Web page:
Born Again

The need to be born again in order to see the kingdom of God (John 3) is hardly an unfamiliar concept. Sadly it has been misused to describe a certain type of Christian, and perhaps because of that avoided slightly as a general term we use when talking about our faith. Having said that – phrases like ‘new birth’ and ‘dying to our old selves’ are regularly used to describe what happens when a person comes to faith in Jesus.

I mention the phrase now simply because I have recently had another layer, or facet of the potency of the concept exposed to me recently.

As I have mentioned I am slowly working through The Heidelberg Catechism. After the Introduction the first part of the catechism (questions 3-11) is entitled quite simply: Guilt.

The Introduction is amazing starting with the question: What is your only comfort in life and in death? Question 2 goes on to ask: How many things are necessary for you to know, that in this comfort you may live and die happily? The answer is 3. First the greatness of our sin and misery. Second, how I am redeemed from all my sins and misery. Third, how I am to be thankful to God for such redemption.

Point three has also really got under my skin, but that is for another post.

Questions 3-11 then unpack the guilt and misery of our condition as humans. Having summed up what the Law of God requires of us it asks us in Q5: Can you keep all this perfectly? And the answer? No, for I am prone by nature to hate God and my neighbour. It goes on to ask if we were created that way – answer in short – NO! So where does it come from? From the fall and disobedience of our first parents, Adam and Eve in Paradise, whereby our nature became so corrupt that we are all conceived and born in sin.

Then Q8 comes: But are we so depraved that we are completely incapable of any good and prone to all evil?

And the answer?

Yes, unless we are born again by the Spirit of God.

In Q9 the question is posed: “Does not God, then, do injustice to man by requiring of him in His Law that which he cannot perform?”

And the answer shines a spot light on our desperate need to be born all over again into a very different family.

“No, for God so made man that he could perform it; but man, through the instigation of the devil, by wilful disobedience deprived himself and all his descendants of this power.”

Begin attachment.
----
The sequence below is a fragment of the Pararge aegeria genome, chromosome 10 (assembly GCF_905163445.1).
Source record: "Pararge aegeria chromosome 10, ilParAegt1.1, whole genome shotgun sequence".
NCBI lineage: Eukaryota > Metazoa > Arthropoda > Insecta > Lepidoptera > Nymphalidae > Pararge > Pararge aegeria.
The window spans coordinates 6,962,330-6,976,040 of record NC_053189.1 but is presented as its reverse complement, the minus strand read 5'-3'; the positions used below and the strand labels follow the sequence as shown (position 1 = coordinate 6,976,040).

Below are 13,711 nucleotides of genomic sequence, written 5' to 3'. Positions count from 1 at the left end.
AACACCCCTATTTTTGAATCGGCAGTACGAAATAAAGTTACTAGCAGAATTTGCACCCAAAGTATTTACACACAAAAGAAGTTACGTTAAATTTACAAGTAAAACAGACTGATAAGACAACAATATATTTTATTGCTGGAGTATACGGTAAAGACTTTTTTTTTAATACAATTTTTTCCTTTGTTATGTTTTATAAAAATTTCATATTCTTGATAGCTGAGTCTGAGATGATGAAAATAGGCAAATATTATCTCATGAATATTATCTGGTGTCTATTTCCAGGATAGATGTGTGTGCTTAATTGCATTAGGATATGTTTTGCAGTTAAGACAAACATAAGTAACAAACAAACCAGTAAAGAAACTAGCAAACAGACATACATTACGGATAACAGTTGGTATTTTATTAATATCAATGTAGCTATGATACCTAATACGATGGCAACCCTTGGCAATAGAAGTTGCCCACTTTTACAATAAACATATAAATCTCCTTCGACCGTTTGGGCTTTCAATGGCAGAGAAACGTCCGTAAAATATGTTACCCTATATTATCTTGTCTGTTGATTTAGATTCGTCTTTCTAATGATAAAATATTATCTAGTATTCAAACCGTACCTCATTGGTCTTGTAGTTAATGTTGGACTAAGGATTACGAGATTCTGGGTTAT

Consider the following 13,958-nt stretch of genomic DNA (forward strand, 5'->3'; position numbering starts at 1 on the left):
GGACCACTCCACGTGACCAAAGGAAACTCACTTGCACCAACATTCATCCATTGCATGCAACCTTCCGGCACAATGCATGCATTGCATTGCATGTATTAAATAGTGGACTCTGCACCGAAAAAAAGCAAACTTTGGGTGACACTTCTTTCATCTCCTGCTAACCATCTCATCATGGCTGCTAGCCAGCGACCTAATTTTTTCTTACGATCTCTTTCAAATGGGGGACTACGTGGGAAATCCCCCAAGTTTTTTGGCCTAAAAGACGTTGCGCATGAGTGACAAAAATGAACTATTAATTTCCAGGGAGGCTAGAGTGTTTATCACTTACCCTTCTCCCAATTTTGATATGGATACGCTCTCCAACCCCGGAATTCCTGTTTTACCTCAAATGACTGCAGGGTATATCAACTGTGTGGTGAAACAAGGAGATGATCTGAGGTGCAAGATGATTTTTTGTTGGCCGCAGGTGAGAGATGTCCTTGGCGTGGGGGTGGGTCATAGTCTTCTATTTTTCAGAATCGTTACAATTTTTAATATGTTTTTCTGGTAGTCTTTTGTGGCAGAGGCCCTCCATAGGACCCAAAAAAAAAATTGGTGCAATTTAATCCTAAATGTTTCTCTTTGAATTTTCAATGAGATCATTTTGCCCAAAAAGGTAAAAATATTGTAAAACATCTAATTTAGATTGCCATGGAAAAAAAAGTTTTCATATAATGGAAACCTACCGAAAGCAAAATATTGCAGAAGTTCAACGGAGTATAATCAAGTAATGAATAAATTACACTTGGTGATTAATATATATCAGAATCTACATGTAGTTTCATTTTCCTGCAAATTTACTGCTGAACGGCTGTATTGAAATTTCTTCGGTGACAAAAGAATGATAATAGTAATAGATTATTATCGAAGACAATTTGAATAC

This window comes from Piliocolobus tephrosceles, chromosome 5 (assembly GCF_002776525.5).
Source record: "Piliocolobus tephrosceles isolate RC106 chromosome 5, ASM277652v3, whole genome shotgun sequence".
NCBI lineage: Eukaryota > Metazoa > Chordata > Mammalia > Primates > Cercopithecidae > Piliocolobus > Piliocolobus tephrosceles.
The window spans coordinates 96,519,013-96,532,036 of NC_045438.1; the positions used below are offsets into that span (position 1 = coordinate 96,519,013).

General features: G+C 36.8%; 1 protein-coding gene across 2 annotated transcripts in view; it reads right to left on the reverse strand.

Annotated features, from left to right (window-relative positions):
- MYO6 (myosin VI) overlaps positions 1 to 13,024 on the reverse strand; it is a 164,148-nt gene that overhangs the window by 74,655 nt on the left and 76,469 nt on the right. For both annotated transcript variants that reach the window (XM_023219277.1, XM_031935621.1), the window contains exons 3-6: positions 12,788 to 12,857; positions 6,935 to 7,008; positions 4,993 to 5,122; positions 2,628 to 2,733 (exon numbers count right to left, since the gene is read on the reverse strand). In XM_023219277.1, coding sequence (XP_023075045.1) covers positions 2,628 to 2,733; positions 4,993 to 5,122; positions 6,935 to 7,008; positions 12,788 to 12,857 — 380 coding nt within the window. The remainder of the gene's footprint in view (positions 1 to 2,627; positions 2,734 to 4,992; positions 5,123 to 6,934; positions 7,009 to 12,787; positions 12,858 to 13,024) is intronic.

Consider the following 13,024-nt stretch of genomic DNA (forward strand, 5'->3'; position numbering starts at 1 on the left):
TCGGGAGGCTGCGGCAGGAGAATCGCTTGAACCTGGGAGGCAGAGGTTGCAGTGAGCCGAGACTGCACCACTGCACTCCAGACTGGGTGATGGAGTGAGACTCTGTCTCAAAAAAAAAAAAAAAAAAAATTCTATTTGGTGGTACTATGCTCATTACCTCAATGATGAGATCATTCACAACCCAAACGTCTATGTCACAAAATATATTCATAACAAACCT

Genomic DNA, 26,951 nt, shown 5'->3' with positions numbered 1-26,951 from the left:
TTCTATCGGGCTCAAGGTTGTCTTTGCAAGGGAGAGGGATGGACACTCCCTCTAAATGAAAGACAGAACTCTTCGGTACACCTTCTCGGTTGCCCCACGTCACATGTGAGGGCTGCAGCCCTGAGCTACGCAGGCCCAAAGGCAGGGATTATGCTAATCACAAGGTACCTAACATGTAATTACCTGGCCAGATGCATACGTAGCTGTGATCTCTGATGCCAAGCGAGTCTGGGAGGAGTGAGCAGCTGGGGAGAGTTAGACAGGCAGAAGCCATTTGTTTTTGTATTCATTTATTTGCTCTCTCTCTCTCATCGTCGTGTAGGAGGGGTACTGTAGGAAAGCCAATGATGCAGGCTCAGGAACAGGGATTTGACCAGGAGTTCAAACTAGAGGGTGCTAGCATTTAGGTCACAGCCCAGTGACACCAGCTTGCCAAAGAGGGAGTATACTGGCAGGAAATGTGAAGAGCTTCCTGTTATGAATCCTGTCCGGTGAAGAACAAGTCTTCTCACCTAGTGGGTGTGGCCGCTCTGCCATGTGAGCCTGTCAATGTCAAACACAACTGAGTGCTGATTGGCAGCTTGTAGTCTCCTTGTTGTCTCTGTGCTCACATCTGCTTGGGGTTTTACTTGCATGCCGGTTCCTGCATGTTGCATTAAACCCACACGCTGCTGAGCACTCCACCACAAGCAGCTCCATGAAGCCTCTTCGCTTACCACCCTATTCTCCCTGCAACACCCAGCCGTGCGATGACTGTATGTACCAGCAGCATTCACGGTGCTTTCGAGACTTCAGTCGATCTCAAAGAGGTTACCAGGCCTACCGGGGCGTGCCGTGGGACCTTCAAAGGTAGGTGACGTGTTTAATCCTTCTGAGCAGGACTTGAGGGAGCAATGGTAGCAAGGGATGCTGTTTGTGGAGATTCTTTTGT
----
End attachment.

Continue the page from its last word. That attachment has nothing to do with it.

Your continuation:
Wow – huge, mind-expanding, heart-stretching truths are swirling around right now!

It isn’t that any of this was a huge intellectual or theological surprise to me.

Although we do tend to shrink things to something a bit more manageable and palatable don’t we? Something that is just a bit easier to serve up in our bible studies and our one-to-ones. 

Simply reading through questions 1-11 didn’t particularly ignite much thought or emotion in me.

BUT as I read and re-read and committed these statements to memory (or tried to!) – in other words as I meditated on the Scriptural truths presented – the sheer hopelessness and helplessness of the human race when left to its own devices hit me right between the eyes of my heart.

Of course I needed to be born again! It was my only hope.

[Note the Star Wars reference!]

From the moment I was conceived the most important thing that needed to happen to me was to go through the most radical and thorough ‘start all over again’ possible.

I say possible – but how can it be possible?

Nicodemus asks exactly that – but he asks because he is trying to picture himself literally re-entering his mother’s womb. Impossible – yes.

[As a mother I am crossing my legs at the thought!]

But also completely useless. Our helpless situation is a problem of inheritance. To be born again into the same race, into Adam’s helpless race, would be of no use at all. Our second birth needs to be quite different from our first!

And still Nicodemus asks “How can this be?” – and I am assuming that as I go on to ‘Second Part: Grace’ in the Heidelberg Catechism I will have many chances to revel in the answer to that question. But I am so glad that first I have been plunged into the depths of our depravity and culpability. The futile, foolish, heartbreaking situation we are born into. How much brighter the grace of God will shine, and how much more deeply will the miracle of my new birth grip me. For not only do I need to know “how I am to be redeemed from all my sins and misery”, but also “how to be thankful to God for such redemption”.

Thank you my gracious, wonderful, miracle performing Father. Thank you for giving me new birth, not a re-birth that simply takes me back to the start of the same old story, still heading towards the terrifying ending, but a completely new birth into a totally different story, the story of your Son. The story that has no beginning and no end! The story that just gets better and better and better. Thank you, thank you, thank you. Amen.

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